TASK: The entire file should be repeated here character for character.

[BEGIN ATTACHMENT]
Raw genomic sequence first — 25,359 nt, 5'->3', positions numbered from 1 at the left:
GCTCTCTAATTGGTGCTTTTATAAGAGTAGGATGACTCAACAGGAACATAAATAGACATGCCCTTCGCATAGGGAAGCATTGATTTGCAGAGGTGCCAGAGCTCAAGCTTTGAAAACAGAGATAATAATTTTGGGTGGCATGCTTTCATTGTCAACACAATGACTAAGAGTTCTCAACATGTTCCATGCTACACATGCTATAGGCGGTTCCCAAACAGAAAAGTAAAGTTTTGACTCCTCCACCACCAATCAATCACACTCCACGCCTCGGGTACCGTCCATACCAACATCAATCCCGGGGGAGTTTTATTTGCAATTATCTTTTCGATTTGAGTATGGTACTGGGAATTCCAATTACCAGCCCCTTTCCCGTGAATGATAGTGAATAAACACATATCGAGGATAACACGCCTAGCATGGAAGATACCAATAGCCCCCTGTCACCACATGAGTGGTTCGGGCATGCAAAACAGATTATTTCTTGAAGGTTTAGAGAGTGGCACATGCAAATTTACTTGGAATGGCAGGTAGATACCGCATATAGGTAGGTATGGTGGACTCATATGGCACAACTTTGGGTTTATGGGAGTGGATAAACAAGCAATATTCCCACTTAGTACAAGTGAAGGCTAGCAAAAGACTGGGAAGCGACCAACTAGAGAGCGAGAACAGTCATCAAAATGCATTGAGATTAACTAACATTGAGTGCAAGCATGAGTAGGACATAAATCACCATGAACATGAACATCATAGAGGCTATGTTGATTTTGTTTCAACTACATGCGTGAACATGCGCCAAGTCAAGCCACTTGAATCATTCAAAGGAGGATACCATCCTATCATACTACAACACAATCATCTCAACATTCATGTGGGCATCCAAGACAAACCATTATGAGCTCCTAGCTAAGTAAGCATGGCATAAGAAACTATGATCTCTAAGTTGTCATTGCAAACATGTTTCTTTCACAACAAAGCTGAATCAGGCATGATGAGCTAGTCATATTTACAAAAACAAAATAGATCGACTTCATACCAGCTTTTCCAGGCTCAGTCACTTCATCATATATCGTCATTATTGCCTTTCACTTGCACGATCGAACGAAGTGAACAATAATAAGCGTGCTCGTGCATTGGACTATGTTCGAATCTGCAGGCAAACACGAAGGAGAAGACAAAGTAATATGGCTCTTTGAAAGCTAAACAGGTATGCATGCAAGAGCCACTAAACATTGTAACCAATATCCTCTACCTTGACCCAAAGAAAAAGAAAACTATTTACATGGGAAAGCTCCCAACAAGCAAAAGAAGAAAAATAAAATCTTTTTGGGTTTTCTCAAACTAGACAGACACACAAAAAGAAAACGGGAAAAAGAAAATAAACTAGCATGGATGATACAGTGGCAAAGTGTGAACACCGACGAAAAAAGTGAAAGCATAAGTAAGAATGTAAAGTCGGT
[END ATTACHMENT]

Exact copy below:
Raw genomic sequence first — 25,359 nt, 5'->3', positions numbered from 1 at the left:
GCTCTCTAATTGGTGCTTTTATAAGAGTAGGATGACTCAACAGGAACATAAATAGACATGCCCTTCGCATAGGGAAGCATTGATTTGCAGAGGTGCCAGAGCTCAAGCTTTGAAAACAGAGATAATAATTTTGGGTGGCATGCTTTCATTGTCAACACAATGACTAAGAGTTCTCAACATGTTCCATGCTACACATGCTATAGGCGGTTCCCAAACAGAAAAGTAAAGTTTTGACTCCTCCACCACCAATCAATCACACTCCACGCCTCGGGTACCGTCCATACCAACATCAATCCCGGGGGAGTTTTATTTGCAATTATCTTTTCGATTTGAGTATGGTACTGGGAATTCCAATTACCAGCCCCTTTCCCGTGAATGATAGTGAATAAACACATATCGAGGATAACACGCCTAGCATGGAAGATACCAATAGCCCCCTGTCACCACATGAGTGGTTCGGGCATGCAAAACAGATTATTTCTTGAAGGTTTAGAGAGTGGCACATGCAAATTTACTTGGAATGGCAGGTAGATACCGCATATAGGTAGGTATGGTGGACTCATATGGCACAACTTTGGGTTTATGGGAGTGGATAAACAAGCAATATTCCCACTTAGTACAAGTGAAGGCTAGCAAAAGACTGGGAAGCGACCAACTAGAGAGCGAGAACAGTCATCAAAATGCATTGAGATTAACTAACATTGAGTGCAAGCATGAGTAGGACATAAATCACCATGAACATGAACATCATAGAGGCTATGTTGATTTTGTTTCAACTACATGCGTGAACATGCGCCAAGTCAAGCCACTTGAATCATTCAAAGGAGGATACCATCCTATCATACTACAACACAATCATCTCAACATTCATGTGGGCATCCAAGACAAACCATTATGAGCTCCTAGCTAAGTAAGCATGGCATAAGAAACTATGATCTCTAAGTTGTCATTGCAAACATGTTTCTTTCACAACAAAGCTGAATCAGGCATGATGAGCTAGTCATATTTACAAAAACAAAATAGATCGACTTCATACCAGCTTTTCCAGGCTCAGTCACTTCATCATATATCGTCATTATTGCCTTTCACTTGCACGATCGAACGAAGTGAACAATAATAAGCGTGCTCGTGCATTGGACTATGTTCGAATCTGCAGGCAAACACGAAGGAGAAGACAAAGTAATATGGCTCTTTGAAAGCTAAACAGGTATGCATGCAAGAGCCACTAAACATTGTAACCAATATCCTCTACCTTGACCCAAAGAAAAAGAAAACTATTTACATGGGAAAGCTCCCAACAAGCAAAAGAAGAAAAATAAAATCTTTTTGGGTTTTCTCAAACTAGACAGACACACAAAAAGAAAACGGGAAAAAGAAAATAAACTAGCATGGATGATACAGTGGCAAAGTGTGAACACCGACGAAAAAAGTGAAAGCATAAGTAAGAATGTAAAGTCGGT